Irish mid-tier corporate law firm Eugene F Collins has agreed to merge with London-based Addleshaw Goddard, which will result in the 129-year-old name being dropped as it sets its sights on doubling in size over the next five years.
The deal will involve Eugene F Collins's 25 partners, led by Mark Walsh, becoming partners of the wider Addleshaw Goddard group, which currently has 297 partners. The combination is expected to close by March 1st, the Irish firm's wider 100-strong staff were told on Thursday morning, after the partners voted this week in favour of the tie-up.
“This merger with Addleshaw Goddard provides us with an exciting opportunity to grow our business, better serve our clients and provide our team with new and interesting opportunities,” said Mr Walsh, managing partner of Eugene F Collins.
“Over time we have built up a strong working relationship with Addleshaw Goddard, working side by side, allowing us to gain a better understanding of our respective business, culture, and people which has helped form this merger.”
While there has been a flurry of activity in the legal sector with UK and US firms entering the Irish market to position themselves for the fallout from Brexit, Mr Walsh told The Irish Times that this combination – which has been in the works for two years – is more to do with the increasingly complex nature of international trade.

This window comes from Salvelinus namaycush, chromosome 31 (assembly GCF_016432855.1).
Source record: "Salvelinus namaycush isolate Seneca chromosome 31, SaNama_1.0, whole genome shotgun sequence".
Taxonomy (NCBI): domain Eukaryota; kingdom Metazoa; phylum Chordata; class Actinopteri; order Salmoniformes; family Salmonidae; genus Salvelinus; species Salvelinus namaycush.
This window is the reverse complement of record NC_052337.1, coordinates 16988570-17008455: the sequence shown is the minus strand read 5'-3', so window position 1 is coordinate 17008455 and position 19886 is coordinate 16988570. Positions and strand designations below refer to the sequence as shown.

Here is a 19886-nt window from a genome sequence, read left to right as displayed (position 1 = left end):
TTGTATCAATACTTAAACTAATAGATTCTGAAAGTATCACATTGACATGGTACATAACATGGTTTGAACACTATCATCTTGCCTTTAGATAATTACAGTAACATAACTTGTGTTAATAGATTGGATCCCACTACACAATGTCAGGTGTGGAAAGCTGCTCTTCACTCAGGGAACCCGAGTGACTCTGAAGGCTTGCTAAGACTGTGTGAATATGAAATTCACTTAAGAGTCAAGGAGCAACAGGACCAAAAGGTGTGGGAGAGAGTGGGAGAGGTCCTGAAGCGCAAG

“We want to give our clients a better offering and a more opportunities to tap into other jurisdictions,” Mr Walsh said. “Addleshaw Goddard see Ireland as an important location for technology and pharmaceuticals and they want to be here.”
Addleshaw Goddard, which has six offices in the UK and a number of locations in Asia and the Middle East, entered the continental European market in 2019 by opening an office in Hamburg, Germany. It followed up last year by setting up a base in Paris.
The Irish firm’s founder, Eugene F Collins, set up the law practice in 1893. The full-service firm’s key sectors include hospitality, retail, financial services, real estate, construction, life sciences and pharmaceuticals.
The firm is on the legal panels of AIB and Bank of Ireland and counts retailers Marks & Spencer, Zara and JD Sports as well as the Health Products Regulatory Authority on its list of clients.
Mr Walsh said the Irish office plans to beef up its presence in the areas of tax, infrastructure and technology following the merger.
A number of overseas law firms have decided to set up operations in the Republic to maintain business in an English-speaking EU jurisdiction since UK voters decided in June 2016 to quit the union. These include Pinsent Masons, DLA Piper and Simmons & Simmons, all based in London, as well as US firms Tully Rinckey and Covington & Burling.
Dentons, the world's biggest law firm, also set up a base in the State in 2020. However, it said that the move had little to do with Brexit and more of a result of Dublin's position as a leading centre for offshore funds, aircraft leasing and technology.